Medical Manpower Models

Need, Demand, and Supply

by Judith Lave, Lester B. Lave, S. Leinhardt

Download

Download eBook for Free

FormatFile SizeNotes
PDF file 2.9 MB

Use Adobe Acrobat Reader version 10 or higher for the best experience.

Purchase

Purchase Print Copy

 FormatList Price Price
Add to Cart Paperback68 pages $25.00 $20.00 20% Web Discount

How many physicians are needed? Can they be obtained? A framework within which to explore these two questions is proposed together with a review of recent literature. Section I outlines the increase in planning. Section II defines the goal of the delivery system as an improvement in the health of the population and raises the difficulties of implementing the goal. Section III reviews methods for forecasting need: (1) professionally defined standards, (2) physician/population ratios, (3) economic models of demand, and (4) system models of the delivery system. The first two bear little relation to the expected utilization of physicians or to the goal of improving health. Economic models reflect utilization, but neglect access costs. System models suffer from estimation problems and the lack of outcome measures. Section IV focuses on the supply of physicians; they seem to respond to environmental and other amenities, with less emphasis on income; they seek proximity to colleagues and modern facilities. Six ways to determine if a shortage exists are reviewed in Sec. V. Section VI demonstrates that the supply of physicians has continually been underestimated. Locational inequity appears to be the major unsolved problem.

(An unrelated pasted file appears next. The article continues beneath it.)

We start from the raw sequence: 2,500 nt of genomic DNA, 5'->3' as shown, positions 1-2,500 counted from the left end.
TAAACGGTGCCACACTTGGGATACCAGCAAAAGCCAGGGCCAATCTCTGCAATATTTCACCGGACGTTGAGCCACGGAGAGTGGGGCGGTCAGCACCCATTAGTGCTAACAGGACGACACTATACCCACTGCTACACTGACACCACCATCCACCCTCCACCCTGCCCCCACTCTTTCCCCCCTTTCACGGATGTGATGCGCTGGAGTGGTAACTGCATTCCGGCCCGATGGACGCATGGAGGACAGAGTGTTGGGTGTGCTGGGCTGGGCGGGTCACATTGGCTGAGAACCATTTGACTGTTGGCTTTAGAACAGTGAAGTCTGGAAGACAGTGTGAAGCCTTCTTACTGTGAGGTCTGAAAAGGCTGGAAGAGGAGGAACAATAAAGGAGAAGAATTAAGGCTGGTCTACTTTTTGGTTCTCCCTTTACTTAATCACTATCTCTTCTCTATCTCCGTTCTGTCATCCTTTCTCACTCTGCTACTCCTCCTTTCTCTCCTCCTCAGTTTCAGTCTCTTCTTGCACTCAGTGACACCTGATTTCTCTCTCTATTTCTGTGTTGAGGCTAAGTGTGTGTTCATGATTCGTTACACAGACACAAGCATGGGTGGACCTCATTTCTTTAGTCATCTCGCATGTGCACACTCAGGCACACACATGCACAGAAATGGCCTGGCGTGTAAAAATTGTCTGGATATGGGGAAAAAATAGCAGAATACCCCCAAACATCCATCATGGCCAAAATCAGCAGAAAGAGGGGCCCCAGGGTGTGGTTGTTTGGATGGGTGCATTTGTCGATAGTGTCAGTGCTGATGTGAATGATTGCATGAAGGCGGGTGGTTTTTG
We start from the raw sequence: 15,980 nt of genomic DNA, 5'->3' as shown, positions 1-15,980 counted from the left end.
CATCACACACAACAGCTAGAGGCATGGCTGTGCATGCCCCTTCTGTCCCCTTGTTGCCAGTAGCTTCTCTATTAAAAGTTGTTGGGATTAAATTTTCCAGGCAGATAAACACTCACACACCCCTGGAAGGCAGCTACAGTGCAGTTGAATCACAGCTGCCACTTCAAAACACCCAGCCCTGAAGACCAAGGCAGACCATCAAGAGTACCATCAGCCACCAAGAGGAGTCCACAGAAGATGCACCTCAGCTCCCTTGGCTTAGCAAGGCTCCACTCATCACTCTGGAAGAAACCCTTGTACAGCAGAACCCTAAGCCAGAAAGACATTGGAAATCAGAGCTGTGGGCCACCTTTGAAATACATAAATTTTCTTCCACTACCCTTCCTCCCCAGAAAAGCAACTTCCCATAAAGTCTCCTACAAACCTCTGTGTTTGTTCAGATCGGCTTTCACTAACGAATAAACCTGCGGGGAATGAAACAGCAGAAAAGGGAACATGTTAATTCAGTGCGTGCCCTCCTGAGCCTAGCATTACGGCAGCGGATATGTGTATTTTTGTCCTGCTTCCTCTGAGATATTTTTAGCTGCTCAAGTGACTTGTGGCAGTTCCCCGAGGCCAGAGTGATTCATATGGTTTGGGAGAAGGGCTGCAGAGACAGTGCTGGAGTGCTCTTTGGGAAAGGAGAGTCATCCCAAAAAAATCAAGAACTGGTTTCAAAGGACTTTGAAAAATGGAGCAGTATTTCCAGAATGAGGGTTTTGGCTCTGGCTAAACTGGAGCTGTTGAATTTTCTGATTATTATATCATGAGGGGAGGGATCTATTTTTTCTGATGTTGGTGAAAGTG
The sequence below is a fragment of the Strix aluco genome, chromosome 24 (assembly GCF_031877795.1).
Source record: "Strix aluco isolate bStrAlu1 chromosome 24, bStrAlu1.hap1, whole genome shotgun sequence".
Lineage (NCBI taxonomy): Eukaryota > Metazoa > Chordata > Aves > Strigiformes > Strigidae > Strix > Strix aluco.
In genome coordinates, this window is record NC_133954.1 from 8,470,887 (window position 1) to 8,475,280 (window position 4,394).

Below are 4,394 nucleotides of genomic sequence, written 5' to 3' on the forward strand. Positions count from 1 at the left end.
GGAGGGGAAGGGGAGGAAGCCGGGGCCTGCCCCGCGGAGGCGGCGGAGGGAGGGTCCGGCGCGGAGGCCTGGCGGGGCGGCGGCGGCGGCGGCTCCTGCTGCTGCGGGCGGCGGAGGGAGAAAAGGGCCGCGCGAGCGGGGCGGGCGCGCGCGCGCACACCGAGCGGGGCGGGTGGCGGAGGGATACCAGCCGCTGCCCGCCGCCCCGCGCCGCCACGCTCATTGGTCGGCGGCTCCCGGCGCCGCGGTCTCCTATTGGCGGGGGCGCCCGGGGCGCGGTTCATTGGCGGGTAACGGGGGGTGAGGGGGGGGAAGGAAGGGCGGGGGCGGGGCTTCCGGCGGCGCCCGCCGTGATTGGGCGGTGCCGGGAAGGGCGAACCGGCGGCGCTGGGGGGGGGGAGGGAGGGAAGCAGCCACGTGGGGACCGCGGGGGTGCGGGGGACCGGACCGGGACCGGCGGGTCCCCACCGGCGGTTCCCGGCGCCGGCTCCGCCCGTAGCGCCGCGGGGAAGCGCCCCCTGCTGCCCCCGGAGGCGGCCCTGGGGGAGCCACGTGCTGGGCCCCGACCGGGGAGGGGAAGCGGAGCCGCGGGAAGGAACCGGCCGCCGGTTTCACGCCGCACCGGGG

This report is part of the RAND Corporation Report series. The report was a product of the RAND Corporation from 1948 to 1993 that represented the principal publication documenting and transmitting RAND's major research findings and final research.

This document and trademark(s) contained herein are protected by law. This representation of RAND intellectual property is provided for noncommercial use only. Unauthorized posting of this publication online is prohibited; linking directly to this product page is encouraged. Permission is required from RAND to reproduce, or reuse in another form, any of its research documents for commercial purposes. For information on reprint and reuse permissions, please visit www.rand.org/pubs/permissions.

The RAND Corporation is a nonprofit institution that helps improve policy and decisionmaking through research and analysis. RAND's publications do not necessarily reflect the opinions of its research clients and sponsors.